- Compound:
- a is equal to 3 and b is equal to 5

(a==3) && (b==5)

- x is not equal to 2 or y is less than 4

(x!=2) || (y<4)

- s is not equal to b and t is greater than or equal to 3 or t is less than 0

(s!=b) && (t>=3) || (t<0)

Short Circuited Operators

- The processing of logical AND (&&)and logical OR (||) is “short-circuited”
- If the left operand is sufficient to determine the result, the right operand is not evaluated

count != 0 && total/count > MAX

Boolean Expressions

- Logical expression that evaluates to true if the value of num is between 0 and 10

0 <= num <= 10

0 <= num && num <= 10

incorrect syntax

correct syntax

Questions

- What type of primitive variable can the result of a logical expression be stored in?
- Under what conditions would the expression (ch >= 'A' && ch <= 'Z') evaluate to false?
- What method do you use to compare two Strings?
- Why is 'a' greater than 'A'?

boolean

ch < 'A' or ch > 'Z'

compareTo

Because 'a' comes after 'A' in the ASCII

(or Unicode) character table.

Questions

Given the following declarations, evaluate each Boolean expression:

int count = 0, sum = 54;

double x = 4.3, y = 1.2;

boolean wrong = true;

- (wrong && sum > 60)
- ((x > 5) || !(sum == 55))
- !((y > 1.0) && (x < 4))
- ((count != 4) || (sum > 100) && wrong)

false

(true && false)

true

(false || !(false))

true

!(true && false)

true

(true || false && true)

(true || false)

Conditional Statements

- Let us choose which statement will be executed next
- also called selection statements
- Java's conditional statements:
- the if statement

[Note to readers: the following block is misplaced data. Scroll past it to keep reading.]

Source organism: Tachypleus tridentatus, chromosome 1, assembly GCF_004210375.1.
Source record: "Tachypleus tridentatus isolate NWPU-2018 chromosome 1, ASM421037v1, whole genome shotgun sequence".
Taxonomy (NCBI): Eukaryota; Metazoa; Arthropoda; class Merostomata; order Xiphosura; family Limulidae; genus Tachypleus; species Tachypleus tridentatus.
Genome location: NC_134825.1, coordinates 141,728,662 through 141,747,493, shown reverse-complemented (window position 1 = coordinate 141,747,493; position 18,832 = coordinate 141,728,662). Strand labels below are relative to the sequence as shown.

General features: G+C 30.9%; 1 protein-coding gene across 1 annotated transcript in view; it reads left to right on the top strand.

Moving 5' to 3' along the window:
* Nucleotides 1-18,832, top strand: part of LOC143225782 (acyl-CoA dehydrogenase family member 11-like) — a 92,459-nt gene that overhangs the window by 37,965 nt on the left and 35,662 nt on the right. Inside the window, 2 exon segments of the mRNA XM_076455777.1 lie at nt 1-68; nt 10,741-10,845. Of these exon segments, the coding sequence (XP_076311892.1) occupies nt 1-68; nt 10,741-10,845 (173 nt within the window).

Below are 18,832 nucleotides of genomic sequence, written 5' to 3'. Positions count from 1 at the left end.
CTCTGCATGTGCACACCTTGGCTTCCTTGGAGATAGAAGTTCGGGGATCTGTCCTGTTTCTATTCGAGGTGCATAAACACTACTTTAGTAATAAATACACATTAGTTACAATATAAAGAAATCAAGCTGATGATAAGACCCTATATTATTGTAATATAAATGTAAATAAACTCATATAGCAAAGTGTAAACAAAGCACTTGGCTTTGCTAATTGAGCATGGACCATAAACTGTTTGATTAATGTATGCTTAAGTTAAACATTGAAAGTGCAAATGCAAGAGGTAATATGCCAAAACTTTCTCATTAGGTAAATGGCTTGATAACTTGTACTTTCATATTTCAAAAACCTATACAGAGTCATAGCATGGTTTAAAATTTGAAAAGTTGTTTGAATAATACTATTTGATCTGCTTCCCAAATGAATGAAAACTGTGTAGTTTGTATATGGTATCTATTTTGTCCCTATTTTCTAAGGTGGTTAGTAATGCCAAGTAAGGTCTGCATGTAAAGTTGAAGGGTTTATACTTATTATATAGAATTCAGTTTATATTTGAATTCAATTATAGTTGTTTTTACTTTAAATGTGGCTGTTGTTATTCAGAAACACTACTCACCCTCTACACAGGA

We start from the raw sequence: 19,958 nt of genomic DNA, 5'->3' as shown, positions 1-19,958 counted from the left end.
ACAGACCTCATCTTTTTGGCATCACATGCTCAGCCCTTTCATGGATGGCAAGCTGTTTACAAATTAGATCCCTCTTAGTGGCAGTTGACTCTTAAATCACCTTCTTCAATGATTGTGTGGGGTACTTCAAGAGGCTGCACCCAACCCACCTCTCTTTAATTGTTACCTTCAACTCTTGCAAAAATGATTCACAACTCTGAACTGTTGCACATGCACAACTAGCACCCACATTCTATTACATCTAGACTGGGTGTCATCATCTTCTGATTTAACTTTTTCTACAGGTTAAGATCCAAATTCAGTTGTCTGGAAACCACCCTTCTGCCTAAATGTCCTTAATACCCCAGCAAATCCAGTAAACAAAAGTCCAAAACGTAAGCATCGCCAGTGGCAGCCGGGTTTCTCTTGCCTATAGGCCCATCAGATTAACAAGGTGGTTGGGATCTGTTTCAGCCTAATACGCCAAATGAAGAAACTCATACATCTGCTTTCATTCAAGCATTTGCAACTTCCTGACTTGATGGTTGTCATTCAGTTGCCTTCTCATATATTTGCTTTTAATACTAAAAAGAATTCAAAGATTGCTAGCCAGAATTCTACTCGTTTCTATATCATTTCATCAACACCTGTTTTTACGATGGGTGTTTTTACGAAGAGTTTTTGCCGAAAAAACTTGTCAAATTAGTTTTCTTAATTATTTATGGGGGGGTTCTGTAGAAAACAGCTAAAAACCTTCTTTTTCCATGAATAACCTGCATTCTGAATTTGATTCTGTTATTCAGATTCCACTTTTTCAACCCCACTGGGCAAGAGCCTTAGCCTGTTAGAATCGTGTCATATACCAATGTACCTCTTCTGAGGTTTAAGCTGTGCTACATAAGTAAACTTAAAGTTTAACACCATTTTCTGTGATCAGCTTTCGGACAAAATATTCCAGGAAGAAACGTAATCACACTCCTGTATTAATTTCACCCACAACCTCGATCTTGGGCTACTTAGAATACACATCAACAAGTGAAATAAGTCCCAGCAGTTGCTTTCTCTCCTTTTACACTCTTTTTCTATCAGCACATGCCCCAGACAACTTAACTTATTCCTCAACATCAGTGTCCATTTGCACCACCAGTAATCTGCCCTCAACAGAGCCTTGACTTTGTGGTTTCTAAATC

- the if-else statement
- the switch statement (tomorrow’s class)

The condition must be a boolean expression.

It must evaluate to either true or false.

if is a Java

reserved word

If the condition is true, the statement is executed.

If it is false, the statement is skipped.

The if Statementif ( condition )

statement;

The if Statement

if (sum > MAX)

delta = sum - MAX;

System.out.println ("The sum is " + sum);

First, the condition is evaluated. The value of sum

is either greater than the value of MAX, or it is not.

If the condition is true, the assignment statement is

executed.

If it is not, the assignment statement is skipped.

Either way, the call to println is executed next.

Block Statements

Syntax:

{

statement1

statement2

.

.

.

statementn

}

We use curly braces to group a set of individual statements.

This way we can have multiple statements execute based on a decision.

If we don't use curly braces, only a single statement will be executed based on the result of a decision.

delta = sum - MAX;

System.out.println ("The sum is " + sum);

A

if (sum > MAX)

{

delta = sum - MAX;

}

System.out.println ("The sum is " + sum);

B

if (sum > MAX)

{

delta = sum - MAX;

System.out.println ("The sum is " + sum);

}

C

The if StatementCurly Braces

int num = 87, max = 25;

if (num >= max*2)

System.out.println ("apple");

System.out.println ("orange");

System.out.println ("pear");

int num = 87, max = 25;

if (num >= max*2)

{

System.out.println ("apple");

}

System.out.println ("orange");

System.out.println ("pear");

Watch out!

if (score >= 90);

grade = "A";

No matter the result of the condition,

grade will be assigned "A". The semicolon

after the if statement is a semantic error.

The if-else Statement

if ( condition )

statement1;

else

statement2;

- If the condition is true, statement1is executed; if the condition is false, statement2is executed

- One or the other will be executed, but not both

To do

- HW 2
- Add if statements
- Reading: Chapter 4 (pp. 172 - end)
- Bring laptop